Crypto market participants suggest that Hong Kong-based trading brokerage Alameda Research and its trading partner, crypto exchange FTX, are using insider information to trade digital assets — something that is punishable by fines and incarceration in regulated financial markets.
Alameda — considered one of the top firms of its kind in the world — and FTX, a crypto derivatives exchange, are both owned by CEO and founder Sam Bankman-Fried, a 29-year-old graduate of the Massachusetts Institute of Technology. Born in Stanford, California, Bankman-Fried is one of Hong Kong’s richest people and the world’s richest under 30 years old.
In November 2019, Bitcoin Manipulation Abatement LLC sued FTX, Alameda and some of their associates in a San Francisco court, accusing them of market manipulation. Bankman-Fried was among those accused of having “conspired…and participated in a long-running enterprise…engaging in a continuing pattern of racketeering activity involving, among other unlawful acts, operating an unlicensed money transmitting business.”
The lawsuit claimed that the manipulation involved at least 35 different derivatives exchanges including the Chicago Board Options Exchange (CBOE) and the Chicago Mercantile Exchange (CME). The defendants misappropriated money using many crypto traders, the plaintiff said. They were using strategically timed trades on new markets hoping for a liquidation cascade effect. The plan was to create an artificial price movement on Binance that could execute some stop-loss orders and liquidate long positions on the asset. The effect would have soon cascaded to other exchanges, causing mass manipulation, Inside Bitcoins reported. The defendants tried twice to manipulate bitcoin futures prices on Binance, according to the lawsuit. The plan failed after Binance launched its own bitcoin derivatives trading platform and its internal controls prevented manipulation.
The plaintiff voluntarily dismissed the case a month after filing it.
Under the umbrella of Alameda Research, Bankman-Fried — known in the cryptoverse as SBF — developed FTX and the decentralized finance project Serum, which claims to bring unprecedented speed and low transaction costs on the Solana blockchain, an independent blockchain with its own smart contracts and native cryptocurrency, SOL. FTX ranks high in volume of crypto traded at No. 6 as of this writing. Binance ranks No. 1 and BitMEX ranks No. 8.
Earlier this year, Bankman-Fried told New York Magazine that he estimated his net worth at $10 billion, mostly in illiquid assets, amassed in less than three years, Cointelegraph reported.
Sam Trabucco, considered the most influential trader in crypto, works for Alameda Research. Trabucco is credited with helping move crypto prices with his tweets and commentary but he is also influential in trading himself. SBF has interests in providing a supposedly neutral marketplace with the exchange as well as directional trading, making bets on where the market is going to go.
For Alameda Research, bitcoin’s July 19 plunge below $30,000 was a buy-the-dip opportunity. On July 20, Trabucco tweeted, “So everything is pointing (weakly!) in the direction of wanting to get longer here. Futures premia are low, too, and OIs have shifted in a way where, if there IS a recovery, it could definitely trigger liquidation-driven momentum (admittedly, we’re not that close to this). And all these led to Alameda doing what we do best — buying a LOT more over the past day or so. This isn’t quite ‘sell us all you want below $30k and fuck off’ territory, but we’re continuing to buy down here, because it really just seems like too much points that way.”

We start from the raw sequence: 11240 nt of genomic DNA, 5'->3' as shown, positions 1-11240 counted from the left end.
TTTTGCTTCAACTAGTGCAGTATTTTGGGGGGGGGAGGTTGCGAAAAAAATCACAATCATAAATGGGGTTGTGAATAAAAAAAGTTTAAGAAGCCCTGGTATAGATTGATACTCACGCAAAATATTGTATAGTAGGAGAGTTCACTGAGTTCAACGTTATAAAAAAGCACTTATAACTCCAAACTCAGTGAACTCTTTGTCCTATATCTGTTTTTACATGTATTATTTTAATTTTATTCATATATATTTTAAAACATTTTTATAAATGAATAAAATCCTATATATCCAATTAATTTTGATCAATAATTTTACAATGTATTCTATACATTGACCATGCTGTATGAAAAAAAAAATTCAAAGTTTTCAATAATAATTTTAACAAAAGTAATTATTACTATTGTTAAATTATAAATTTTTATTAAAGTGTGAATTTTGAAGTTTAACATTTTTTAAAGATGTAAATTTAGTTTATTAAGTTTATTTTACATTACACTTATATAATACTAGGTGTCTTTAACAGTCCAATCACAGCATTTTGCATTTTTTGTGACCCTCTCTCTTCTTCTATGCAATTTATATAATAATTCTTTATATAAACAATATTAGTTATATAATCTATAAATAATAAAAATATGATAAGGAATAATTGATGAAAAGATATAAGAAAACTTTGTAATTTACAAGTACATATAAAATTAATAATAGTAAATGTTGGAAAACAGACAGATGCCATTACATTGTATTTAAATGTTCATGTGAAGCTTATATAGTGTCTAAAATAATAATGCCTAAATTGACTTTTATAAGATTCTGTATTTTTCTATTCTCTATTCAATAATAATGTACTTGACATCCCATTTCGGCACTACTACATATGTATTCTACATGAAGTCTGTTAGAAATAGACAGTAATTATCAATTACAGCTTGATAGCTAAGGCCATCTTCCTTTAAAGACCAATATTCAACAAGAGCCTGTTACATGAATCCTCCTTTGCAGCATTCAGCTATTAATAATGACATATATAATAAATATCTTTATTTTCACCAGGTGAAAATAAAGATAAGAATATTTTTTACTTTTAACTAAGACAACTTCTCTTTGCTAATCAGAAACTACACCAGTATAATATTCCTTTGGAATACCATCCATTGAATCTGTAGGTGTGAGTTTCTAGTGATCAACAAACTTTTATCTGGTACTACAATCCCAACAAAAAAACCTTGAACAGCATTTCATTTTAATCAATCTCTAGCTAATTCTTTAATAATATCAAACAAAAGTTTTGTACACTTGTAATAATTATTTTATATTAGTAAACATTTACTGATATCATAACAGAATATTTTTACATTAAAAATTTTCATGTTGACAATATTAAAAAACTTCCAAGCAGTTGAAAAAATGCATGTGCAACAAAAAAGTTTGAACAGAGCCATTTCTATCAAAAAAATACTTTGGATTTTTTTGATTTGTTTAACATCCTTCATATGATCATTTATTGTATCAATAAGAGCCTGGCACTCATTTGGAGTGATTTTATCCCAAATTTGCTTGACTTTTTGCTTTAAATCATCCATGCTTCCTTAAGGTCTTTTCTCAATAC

Some market participants suggest that SBF is catching fish, knowing exactly where the fish are and the vulnerabilities of the fish — his customers at FTX. Theoretically, he could use this inside information with his brokerage to trade directionally, against or with his customers, using insider information with FTX.
“Well they are using the data from their own platform to countertrade the masses and people are willingly trading their, giving them not only the data for free but also their trading fees,” DTC Crypto Trading tweeted
@DTCcryptotrades. “Imo an exchange shouldn’t be trading, they should either hold spot or do nothing”.
Because so much greed is involved in financial markets, there are regulations in place to separate things that need to be separated to prevent collusion, fraud, and conflicts of interest.
But crypto is the wild wild west. There are few if any regulations as most of the entities are not domiciled in the U.S. and don’t accept U.S. customers on their exchanges. If crypto was regulated like the stock market, the Feds and regulators would be all over this and would be looking into it as potential criminal activity. But regulations are moving slowly and the crypto firms are purposely outside the jurisdiction of U.S. regulators.
“Some crypto market participants may be thinking SBF and Sam Trabucco, together, are like the modern George Soros that we saw in FX trading in the ’80s and ’90s,” said Edwin Smith, a private crypto investor and early adopter in the crypto space, in a text to The Moguldom Nation. “Imagine if George Soros was one of the biggest traders in the market but also owned a Top 5 FX brokerage/exchange? The combination or closeness of proprietary trading and exchanges will give rise to questions and accusations of fraud as insider information is likely to flow from such a conflicted structure.”
Massachusetts Sen. Elizabeth Warren seems to know about nefarious activities going on in crypto absent regulations to ensure the checks and balances that ordinarily you would like to see in fair markets.